We’ve been dumped into a virtual world, where everything is mostly familiar but simply more difficult. You can blame something Prussian philosopher of war, Carl von Clausewitz, called “Friction.” From his book On War: “Everything is very simple in war, but the simplest thing is difficult. These difficulties accumulate and produce a friction, which no man can imagine exactly who has not seen war.”
So, it’s not just you – everything about meeting and working virtually IS in fact more difficult. You have to think about things that used to be automatic. You miss people and your routines. Working from home is persistently distracting, and maintaining focus requires effort. Watching yourself on video is messing with your sense of self, and re-adjusting is hard. You’re sitting all day instead of moving around. All of these things add up.
Clausewitz’s friction is real, and it’s here in our virtual workspace. But you can take some proactive and positive steps to reduce friction in your virtual meetings. Here are some guiding principles for your consideration.
Design your meeting. Calling a meeting is easy. Getting results out of a meeting is hard, even before we introduce Zoom and audio lag and pets/kids interrupting. What you relied on in the past will work differently – from reading body language, to pivoting on the fly, to using a brilliant whiteboard doodle to change opinions. Now you must know what you want out of the meeting, know who needs to be involved, know what you need them to be prepared to do. Don’t forget to share all of that with the participants ahead of time!
Provide an agenda for every meeting. Even if it’s a simple statement of “Meeting Outcomes:” you are setting expectations and focusing your participants.
Time online is different than time face-to-face. I just heard from a colleague that his company has directed that during the crisis all meetings should be either 25 minutes or 50 minutes in duration. This decision internalizes Clausewitz’s concept of friction. It takes time to log out of one meeting and log into the next. Instead of consistently starting your meetings late because people are running from one meeting to the next, recognize this new reality and give people the time they need. Clausewitz wrote: “Activity in war is movement in a resistant medium. Just as a man in water is unable to perform with ease and regularity the most natural and simplest movement, that of walking….”
Everything now requires more time to set up and to get into. Accept this and account for it.
Start with video, and start with something personal. Especially in this time of social distancing, seeing and connecting with each other is so important. People perform better when they are comfortable with each other. So turn on your video and start the meeting with a quick bit on something that’s happened to you either personally or professionally. At CEEK, “tell a story” is one of our corporate rituals, and you can improve your connections with the team by simply sharing a little tidbit about your day. And you should go first to model the behavior. Ask everyone to share something.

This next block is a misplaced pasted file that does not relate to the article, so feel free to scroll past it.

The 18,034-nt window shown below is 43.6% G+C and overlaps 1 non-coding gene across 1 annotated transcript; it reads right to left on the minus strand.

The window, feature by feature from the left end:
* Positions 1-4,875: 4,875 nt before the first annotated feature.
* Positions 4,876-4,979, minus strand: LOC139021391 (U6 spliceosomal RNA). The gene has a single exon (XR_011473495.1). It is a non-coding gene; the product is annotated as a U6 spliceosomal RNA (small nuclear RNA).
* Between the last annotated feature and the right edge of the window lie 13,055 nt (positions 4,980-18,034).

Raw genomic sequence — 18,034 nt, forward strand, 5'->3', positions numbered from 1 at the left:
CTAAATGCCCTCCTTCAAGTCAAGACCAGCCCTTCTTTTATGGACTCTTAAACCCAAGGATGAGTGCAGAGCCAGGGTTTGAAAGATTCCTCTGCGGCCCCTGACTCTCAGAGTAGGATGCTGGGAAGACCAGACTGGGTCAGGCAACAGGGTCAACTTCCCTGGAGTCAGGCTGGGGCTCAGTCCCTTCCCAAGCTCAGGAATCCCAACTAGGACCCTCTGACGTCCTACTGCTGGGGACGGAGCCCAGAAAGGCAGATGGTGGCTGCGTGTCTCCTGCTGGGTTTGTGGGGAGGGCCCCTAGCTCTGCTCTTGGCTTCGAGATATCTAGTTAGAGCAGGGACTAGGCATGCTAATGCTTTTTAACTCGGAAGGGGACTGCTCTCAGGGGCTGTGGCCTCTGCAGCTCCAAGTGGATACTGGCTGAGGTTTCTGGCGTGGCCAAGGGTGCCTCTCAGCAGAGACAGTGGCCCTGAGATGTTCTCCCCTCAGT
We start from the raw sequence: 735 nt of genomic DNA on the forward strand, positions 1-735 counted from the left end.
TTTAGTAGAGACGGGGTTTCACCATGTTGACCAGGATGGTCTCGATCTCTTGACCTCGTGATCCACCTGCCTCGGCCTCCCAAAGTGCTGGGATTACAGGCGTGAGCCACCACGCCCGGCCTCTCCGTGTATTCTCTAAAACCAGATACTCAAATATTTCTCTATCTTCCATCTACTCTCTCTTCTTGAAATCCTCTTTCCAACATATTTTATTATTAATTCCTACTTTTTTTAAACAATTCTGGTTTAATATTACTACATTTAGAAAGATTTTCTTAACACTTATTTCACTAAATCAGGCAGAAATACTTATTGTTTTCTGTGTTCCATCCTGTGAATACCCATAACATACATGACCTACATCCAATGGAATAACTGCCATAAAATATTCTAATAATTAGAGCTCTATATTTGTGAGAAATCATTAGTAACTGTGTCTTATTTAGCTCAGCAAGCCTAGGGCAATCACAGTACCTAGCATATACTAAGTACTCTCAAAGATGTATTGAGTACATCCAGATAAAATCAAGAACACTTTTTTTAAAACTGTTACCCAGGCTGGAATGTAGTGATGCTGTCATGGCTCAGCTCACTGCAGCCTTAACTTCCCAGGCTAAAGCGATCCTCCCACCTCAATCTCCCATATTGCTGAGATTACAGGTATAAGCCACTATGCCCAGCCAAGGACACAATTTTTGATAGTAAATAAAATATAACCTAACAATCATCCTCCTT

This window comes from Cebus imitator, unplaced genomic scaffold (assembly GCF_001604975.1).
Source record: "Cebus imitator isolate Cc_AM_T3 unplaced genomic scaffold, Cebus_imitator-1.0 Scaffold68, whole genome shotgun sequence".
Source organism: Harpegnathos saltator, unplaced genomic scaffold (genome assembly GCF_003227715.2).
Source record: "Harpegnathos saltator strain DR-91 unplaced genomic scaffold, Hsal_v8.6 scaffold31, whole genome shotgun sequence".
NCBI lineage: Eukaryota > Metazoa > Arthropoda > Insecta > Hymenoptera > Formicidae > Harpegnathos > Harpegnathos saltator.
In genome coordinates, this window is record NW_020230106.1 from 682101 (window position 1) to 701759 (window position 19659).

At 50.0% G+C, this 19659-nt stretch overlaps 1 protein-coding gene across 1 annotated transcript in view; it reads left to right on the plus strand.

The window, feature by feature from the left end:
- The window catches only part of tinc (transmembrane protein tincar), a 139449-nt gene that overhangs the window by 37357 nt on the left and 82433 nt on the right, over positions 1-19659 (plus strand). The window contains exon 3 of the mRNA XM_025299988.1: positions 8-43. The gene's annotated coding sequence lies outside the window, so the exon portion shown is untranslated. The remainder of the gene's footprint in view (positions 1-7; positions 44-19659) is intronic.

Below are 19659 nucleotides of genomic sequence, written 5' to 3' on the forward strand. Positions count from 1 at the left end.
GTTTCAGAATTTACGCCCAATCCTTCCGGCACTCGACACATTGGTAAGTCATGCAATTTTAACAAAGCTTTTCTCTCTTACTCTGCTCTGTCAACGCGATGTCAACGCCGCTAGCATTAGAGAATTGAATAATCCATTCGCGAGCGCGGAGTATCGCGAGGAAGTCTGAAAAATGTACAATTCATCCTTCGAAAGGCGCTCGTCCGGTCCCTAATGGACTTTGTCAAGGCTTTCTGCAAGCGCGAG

One quick note about video: it’s a bandwidth hog, and it can be quite distracting when no one is making eye contact with the camera. So if you are comfortable with the team’s ability to stay focused, turn off your video after the introductions and get down to business. On the other hand, video can be an antidote for multitasking. Read on.
Keep multitasking in check. Science is telling us that we are terrible at multitasking, (and this) but like our self-assessment of our driving abilities, we are terrible at recognizing that we are terrible at multitasking. When I worked at one of the big consulting firms, my team evolved an informal method to account for the inevitable multitaskers – when asking someone a question, always state their name first, ask the question, then end the question with their name. That gave the person 2 chances to realize someone was talking to them and to start paying attention. (“Chris. Did you run those reports on the course completion numbers from last month, Chris?”) It was awkward, but it worked for us. Here are a couple of less awkward and more effective ideas:
Keep video on (yes, I know what I said above!) because, well, peer pressure is often an effective means of reducing the temptation to check email.
Give people different tasks: take notes, track action items; come up with a fun fact for everyone at the start of the meeting.
Constant engagement by calling people by name and asking for input.
Take Notes. Given Clausewitz’s friction, it’s more important than ever to re-introduce this in-person meeting best practice. Have the person taking notes share their screen so everyone can see and agree on the information being captured and the decisions being made. Or use a shared document (we use Dropbox Paper). Make note of decisions and action items. The corollary to this is to review Action Items at the end of each meeting to make sure everyone understands and agrees to take on the responsibility.
Take a deliberate approach to reducing the impact of Clausewitz’s friction, and pick one of these principles to try out in your next meeting. Simple, small tweaks can make your day a little easier and have a significant impact on your happiness and productivity. As always, CEEK a better way.